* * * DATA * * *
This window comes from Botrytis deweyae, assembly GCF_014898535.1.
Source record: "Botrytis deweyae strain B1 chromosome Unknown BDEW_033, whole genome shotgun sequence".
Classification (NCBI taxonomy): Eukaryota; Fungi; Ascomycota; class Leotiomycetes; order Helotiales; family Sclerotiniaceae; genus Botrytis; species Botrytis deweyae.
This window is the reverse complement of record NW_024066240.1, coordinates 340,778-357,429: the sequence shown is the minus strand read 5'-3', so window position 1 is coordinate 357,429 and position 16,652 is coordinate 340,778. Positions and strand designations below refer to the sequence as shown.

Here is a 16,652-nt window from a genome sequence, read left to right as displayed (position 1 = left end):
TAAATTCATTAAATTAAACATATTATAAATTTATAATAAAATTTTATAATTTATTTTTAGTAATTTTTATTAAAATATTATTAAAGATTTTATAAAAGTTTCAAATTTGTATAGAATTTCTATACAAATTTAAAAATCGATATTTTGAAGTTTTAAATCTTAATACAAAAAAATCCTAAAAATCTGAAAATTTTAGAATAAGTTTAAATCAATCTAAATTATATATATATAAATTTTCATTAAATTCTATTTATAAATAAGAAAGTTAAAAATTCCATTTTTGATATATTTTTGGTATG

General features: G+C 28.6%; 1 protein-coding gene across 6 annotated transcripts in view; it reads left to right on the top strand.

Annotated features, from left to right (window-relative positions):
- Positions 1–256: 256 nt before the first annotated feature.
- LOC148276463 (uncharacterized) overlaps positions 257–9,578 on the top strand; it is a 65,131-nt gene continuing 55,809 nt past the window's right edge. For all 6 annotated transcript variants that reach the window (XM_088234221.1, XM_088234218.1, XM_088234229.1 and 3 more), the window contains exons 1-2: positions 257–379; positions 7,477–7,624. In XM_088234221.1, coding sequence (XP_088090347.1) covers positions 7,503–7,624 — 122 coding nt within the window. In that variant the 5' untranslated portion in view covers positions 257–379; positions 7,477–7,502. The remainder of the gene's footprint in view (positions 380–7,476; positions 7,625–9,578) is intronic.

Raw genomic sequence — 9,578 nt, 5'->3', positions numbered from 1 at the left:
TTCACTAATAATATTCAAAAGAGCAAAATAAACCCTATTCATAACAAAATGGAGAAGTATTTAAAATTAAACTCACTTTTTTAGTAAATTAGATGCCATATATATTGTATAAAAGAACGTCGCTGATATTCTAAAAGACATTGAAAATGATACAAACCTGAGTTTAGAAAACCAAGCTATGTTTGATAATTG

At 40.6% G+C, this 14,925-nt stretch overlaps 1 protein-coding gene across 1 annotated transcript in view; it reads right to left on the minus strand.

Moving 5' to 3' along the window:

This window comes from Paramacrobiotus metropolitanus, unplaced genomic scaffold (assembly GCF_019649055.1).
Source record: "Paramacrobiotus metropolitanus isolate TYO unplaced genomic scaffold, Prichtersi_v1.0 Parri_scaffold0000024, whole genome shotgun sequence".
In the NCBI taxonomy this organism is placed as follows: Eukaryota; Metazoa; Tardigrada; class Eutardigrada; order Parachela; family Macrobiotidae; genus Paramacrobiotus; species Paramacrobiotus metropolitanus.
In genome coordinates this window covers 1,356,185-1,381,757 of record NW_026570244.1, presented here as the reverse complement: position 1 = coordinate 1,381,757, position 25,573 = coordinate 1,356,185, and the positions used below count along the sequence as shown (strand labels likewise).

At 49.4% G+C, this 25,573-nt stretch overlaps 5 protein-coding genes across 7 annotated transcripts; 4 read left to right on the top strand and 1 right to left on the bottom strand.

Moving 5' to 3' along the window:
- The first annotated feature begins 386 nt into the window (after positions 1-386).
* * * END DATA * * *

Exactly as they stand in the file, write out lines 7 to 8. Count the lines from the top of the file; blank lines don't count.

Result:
General features: G+C 28.6%; 1 protein-coding gene across 6 annotated transcripts in view; it reads left to right on the top strand.

Annotated features, from left to right (window-relative positions):